Organisms start out as a bunch of cells, and when it comes to the development of those cells into an animal, many mysteries remain. Researchers seeking to learn more about the intricate underlying processes used a simple genetic change to create a beetle with a fully functional third eye in the center of its forehead. The work, reported in the Proceedings of the National Academy of Sciences (PNAS), aims to reveal more about how evolution uses the tools it has at hand to create novel traits, or, put existing traits in new places. This study has also provided valuable insight into earlier experiments that accidentally yielded a beetle with an extra eye; that investigation was looking at the development of the insect head.
"Developmental biology is beautifully complex in part because there's no single gene for an eye, a brain, a butterfly's wing or a turtle's shell," said Armin P. Moczek, a Professor in the Department of Biology at IU Bloomington College of Arts and Sciences. "Instead, thousands of individual genes and dozens of developmental processes come together to enable the formation of each of these traits. We've also learned that evolving a novel physical trait is much like building a novel structure out of Legos, by re-using and recombining 'old' genes and developmental processes within new contexts."
New traits do not seem to require a huge number of genetic alterations, as was once thought. Moczel noted, however, that unknown mechanisms produce new characteristics in some situations, but not others. "You can make new things over and over or in new places using the same old set of 'bricks,'" he explained. "But in Legos, we know the rules of assembly: which pieces go together and which things don't. In biology, we still struggle to understand the respective counterparts."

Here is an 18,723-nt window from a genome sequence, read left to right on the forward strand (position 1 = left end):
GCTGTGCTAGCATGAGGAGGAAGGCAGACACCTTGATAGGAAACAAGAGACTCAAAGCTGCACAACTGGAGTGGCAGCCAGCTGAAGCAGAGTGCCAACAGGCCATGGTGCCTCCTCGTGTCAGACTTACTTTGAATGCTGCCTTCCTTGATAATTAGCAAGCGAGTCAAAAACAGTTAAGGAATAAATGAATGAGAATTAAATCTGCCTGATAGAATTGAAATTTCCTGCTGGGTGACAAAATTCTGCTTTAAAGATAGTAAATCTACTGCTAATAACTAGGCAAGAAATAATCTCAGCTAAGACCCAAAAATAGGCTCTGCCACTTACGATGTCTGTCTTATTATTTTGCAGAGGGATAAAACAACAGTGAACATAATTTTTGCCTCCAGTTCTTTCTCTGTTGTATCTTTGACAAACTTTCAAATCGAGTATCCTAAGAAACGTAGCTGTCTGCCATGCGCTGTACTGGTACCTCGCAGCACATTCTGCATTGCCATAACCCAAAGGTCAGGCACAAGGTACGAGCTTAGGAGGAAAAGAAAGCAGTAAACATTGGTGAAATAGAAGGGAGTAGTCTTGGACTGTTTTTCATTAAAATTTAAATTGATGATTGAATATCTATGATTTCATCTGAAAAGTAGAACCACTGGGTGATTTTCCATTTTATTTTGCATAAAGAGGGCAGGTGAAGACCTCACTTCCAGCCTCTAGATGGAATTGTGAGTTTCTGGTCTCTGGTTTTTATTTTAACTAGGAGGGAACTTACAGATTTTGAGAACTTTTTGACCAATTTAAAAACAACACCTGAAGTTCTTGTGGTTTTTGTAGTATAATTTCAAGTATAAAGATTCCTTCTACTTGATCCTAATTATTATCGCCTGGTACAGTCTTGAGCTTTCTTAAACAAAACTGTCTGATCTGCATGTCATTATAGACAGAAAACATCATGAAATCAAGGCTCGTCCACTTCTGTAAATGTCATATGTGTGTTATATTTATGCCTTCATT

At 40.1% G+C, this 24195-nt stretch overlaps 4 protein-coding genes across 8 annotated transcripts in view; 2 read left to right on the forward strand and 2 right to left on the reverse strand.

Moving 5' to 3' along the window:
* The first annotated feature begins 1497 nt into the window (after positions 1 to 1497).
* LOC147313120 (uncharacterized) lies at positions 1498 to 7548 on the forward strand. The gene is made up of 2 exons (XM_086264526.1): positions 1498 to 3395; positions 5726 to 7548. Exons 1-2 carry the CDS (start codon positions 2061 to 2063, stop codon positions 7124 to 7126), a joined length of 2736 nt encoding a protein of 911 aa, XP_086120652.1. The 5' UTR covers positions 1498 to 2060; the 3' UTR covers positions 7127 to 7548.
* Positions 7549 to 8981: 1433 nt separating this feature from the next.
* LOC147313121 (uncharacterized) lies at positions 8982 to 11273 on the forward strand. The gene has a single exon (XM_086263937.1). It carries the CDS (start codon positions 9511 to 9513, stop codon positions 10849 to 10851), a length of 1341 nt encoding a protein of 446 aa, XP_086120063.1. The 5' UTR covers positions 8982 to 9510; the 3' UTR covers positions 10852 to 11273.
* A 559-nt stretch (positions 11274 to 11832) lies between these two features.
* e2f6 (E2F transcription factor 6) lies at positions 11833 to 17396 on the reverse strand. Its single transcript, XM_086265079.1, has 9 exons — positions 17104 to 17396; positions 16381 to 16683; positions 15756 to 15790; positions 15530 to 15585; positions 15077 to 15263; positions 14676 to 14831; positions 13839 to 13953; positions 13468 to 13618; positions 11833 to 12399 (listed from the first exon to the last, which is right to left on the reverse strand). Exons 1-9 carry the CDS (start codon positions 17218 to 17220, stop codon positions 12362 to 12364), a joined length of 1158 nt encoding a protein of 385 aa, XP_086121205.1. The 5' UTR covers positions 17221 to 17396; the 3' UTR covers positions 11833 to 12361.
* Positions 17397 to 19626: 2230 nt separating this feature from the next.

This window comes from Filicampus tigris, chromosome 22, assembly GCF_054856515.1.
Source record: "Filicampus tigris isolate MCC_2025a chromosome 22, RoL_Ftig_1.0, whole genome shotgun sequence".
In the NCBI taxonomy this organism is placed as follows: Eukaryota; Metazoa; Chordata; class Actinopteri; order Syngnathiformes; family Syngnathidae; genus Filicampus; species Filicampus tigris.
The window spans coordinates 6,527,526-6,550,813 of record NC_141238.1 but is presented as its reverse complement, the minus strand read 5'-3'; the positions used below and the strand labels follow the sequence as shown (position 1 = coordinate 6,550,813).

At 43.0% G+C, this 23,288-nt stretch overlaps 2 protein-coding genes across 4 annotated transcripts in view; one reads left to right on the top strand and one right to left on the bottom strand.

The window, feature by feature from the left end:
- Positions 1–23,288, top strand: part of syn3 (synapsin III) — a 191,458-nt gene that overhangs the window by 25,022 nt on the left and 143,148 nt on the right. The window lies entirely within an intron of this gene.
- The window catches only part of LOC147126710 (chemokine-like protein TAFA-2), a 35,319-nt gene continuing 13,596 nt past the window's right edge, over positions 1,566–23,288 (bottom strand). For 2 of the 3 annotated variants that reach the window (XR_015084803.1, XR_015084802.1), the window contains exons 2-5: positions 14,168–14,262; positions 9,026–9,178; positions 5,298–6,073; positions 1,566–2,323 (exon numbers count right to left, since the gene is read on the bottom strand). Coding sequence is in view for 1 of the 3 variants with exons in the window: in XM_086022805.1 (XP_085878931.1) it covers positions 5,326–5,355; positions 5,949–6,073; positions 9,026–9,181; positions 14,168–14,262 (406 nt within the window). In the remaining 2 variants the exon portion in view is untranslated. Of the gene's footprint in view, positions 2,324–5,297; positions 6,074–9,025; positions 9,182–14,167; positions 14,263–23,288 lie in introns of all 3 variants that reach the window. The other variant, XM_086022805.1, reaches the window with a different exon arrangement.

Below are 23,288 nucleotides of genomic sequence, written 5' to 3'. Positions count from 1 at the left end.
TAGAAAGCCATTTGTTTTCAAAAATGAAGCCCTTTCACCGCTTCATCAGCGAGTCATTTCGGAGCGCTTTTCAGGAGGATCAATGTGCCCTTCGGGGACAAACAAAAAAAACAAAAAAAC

Organs that grow in the wrong place can reveal more about what works together and what won’t. These so-called ectopic organs have been put on fruit flies by activating major regulatory genes where they are not activated normally. When fruit fly eyes grew in the wrong place, however, they were not functional like those on the new beetle.
The alteration of only one gene was necessary to make this functional eye, which surprised the scientists. It is "a remarkable example of the ability of developmental systems to channel massive perturbations toward orderly and functional outcomes," Moczek said.
The orthodenticle or odt gene was deactivated by the researchers to make the beetle, who knew that the gene had a role in head formation. "This study experimentally disrupts the function of a single, major gene," Moczek explained. "And, in response to this disruption, the remainder of head development reorganizes itself to produce a highly complex trait in a new place: a compound eye in the middle of the head. Moreover, the darn thing actually works!"
The scientists performed several tests to be sure the third eye was otherwise normal. It was made of the same types of cells, which expressed the same genes, had the right connections to nerves and behaved as the other eyes. Relatively simple genetic tools used for the gene knockdown makes this work exciting, said IU postdoctoral researcher Eduardo E. Zattara, the lead author of the study.
Moczek said their conclusions will help address important questions about evolution, development, and medicine. For example, an understanding of the organization of complex organs and how they are integrated into the body are central challenges that the medical sciences must address to create artificial organs for transplantation and research.
"The use of ectopic eyes is a highly accessible paradigm to study all of this, across many types of organisms. We regard this study as really opening the door to new avenues of investigation in multiple disciplines," Zattara said.